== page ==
Whether or not it’s hard to believe, the Paramount Theater of Charlottesville has hit a major, historic milestone – 90 years as a fixture in downtown Charlottesville.

Of course, it hasn’t always been glory days for the Theater, and that’s part of what makes our story special. Before The Theater garnered a well-deserved reputation as Charlottesville’s premier performance venue, dedicated to “educate, enchant, enrich, and enlighten through the power of the performing arts,” it had risen, fallen, risen again, thrived, and now, as we all know, endures the pandemic challenges that have impacted our entire community.


Key dates in Paramount history
1931 –
The Theater opens on November 25 with a screening of Touchdown!
1964 –
The Civil Rights Act passes, desegregating the Theater
1974 –
After flourishing for nearly 40 years – hosting movies, war bond drives, fashion shows, live music, and more – the lease expires, is not renewed, and the Theater closes
1992 –
Charlottesville residents rally to restore the dormant Theater
2004 –
Refurbished and expanded, at a cost of $17.6m, the Theater is reborn as a nonprofit
2015 –
The vertical “Paramount” Blade sign returns outside the Theater
Today –
The Paramount Theater continues to present nationally and internationally-recognized artists, speakers, presentations, and specials for the Central Virginia area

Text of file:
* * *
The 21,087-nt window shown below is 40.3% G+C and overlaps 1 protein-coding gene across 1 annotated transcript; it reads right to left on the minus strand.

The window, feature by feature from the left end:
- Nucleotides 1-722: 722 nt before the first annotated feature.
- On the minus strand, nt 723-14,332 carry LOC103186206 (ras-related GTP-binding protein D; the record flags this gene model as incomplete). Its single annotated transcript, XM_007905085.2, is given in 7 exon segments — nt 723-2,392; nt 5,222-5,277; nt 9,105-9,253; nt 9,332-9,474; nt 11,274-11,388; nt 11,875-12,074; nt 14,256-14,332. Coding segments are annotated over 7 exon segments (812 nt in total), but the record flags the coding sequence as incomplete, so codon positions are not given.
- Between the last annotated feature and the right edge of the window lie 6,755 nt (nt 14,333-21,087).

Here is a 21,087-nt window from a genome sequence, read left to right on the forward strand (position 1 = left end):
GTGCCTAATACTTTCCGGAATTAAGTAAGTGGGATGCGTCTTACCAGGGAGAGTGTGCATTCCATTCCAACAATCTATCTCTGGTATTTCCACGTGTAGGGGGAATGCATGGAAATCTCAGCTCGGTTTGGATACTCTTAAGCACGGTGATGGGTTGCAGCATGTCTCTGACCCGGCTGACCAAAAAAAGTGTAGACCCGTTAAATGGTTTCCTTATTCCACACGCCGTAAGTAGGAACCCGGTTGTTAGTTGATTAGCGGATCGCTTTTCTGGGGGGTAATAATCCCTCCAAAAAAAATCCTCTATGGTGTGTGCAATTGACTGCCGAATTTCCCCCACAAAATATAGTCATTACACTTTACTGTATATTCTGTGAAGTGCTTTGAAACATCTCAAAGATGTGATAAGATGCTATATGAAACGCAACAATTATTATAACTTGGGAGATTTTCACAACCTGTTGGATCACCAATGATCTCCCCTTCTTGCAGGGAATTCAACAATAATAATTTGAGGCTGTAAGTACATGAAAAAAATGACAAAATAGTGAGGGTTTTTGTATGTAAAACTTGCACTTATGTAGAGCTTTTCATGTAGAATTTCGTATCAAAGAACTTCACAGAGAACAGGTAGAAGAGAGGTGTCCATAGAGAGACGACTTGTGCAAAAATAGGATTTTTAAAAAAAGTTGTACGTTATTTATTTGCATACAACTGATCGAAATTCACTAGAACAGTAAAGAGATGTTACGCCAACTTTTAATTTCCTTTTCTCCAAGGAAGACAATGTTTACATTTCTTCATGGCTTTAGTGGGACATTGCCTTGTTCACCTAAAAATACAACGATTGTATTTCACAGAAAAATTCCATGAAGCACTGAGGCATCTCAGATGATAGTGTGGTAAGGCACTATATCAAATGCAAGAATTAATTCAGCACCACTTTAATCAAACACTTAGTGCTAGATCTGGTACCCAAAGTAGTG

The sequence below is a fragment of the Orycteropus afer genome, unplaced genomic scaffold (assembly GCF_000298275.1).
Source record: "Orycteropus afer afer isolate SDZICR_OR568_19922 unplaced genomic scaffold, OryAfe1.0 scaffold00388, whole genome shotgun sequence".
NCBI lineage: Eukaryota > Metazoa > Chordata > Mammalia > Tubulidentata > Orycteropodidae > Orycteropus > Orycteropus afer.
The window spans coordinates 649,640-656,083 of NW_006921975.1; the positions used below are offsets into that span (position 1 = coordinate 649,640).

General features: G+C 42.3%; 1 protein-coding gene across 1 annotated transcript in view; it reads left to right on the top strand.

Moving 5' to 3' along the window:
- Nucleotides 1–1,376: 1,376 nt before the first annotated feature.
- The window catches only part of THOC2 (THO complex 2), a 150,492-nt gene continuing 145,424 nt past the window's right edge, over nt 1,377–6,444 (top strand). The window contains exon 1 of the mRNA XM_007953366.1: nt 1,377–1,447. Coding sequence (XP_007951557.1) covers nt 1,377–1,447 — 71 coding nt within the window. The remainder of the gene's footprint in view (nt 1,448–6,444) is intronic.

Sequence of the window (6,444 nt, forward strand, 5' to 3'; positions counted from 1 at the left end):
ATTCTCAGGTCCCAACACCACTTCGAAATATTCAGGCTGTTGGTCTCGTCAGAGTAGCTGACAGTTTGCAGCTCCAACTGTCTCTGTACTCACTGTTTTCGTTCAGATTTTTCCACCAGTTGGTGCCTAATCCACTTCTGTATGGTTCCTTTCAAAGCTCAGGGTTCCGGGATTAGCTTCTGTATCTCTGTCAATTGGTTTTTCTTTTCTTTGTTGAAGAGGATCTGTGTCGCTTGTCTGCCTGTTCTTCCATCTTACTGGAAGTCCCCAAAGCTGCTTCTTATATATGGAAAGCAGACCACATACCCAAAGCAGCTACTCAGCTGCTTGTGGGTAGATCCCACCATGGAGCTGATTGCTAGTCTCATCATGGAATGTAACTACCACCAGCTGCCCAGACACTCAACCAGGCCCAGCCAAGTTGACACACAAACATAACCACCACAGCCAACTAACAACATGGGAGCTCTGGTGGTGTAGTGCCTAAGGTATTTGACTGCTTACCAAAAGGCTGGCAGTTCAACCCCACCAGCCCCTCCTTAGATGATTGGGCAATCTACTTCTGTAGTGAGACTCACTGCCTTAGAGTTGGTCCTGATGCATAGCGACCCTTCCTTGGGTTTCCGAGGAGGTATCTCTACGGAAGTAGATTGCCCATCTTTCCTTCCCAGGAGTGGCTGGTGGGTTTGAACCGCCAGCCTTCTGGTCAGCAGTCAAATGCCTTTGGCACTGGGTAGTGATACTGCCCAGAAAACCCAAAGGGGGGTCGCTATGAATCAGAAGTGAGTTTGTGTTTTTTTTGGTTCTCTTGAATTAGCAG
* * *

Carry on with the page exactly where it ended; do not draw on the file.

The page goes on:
What else happened in 1931?
To put The Paramount’s age into context, consider these events from 90 years ago:

  • Albert Einstein begins doing research at CalTech
  • Mohandas Gandhi is released from imprisonment in India
  • Vatican Radio first broadcasts
  • The original Dracula, starring Bela Lugosi, is released in the U.S.
  • The Star Spangled Banner is adopted as the U.S. National Anthem
  • Construction of the Empire State Building is completed
  • Salvador Dali’s The Persistence of Memory is first displayed in Paris
  • The “iron lung” is perfected
  • Warner Bros. releases the first Merrie Melodies cartoon
  • Dick Tracy makes his debut comic strip appearance
  • James Whale’s film Frankenstein is released in New York City

To learn more about the history of The Paramount Theater, visit our History page here.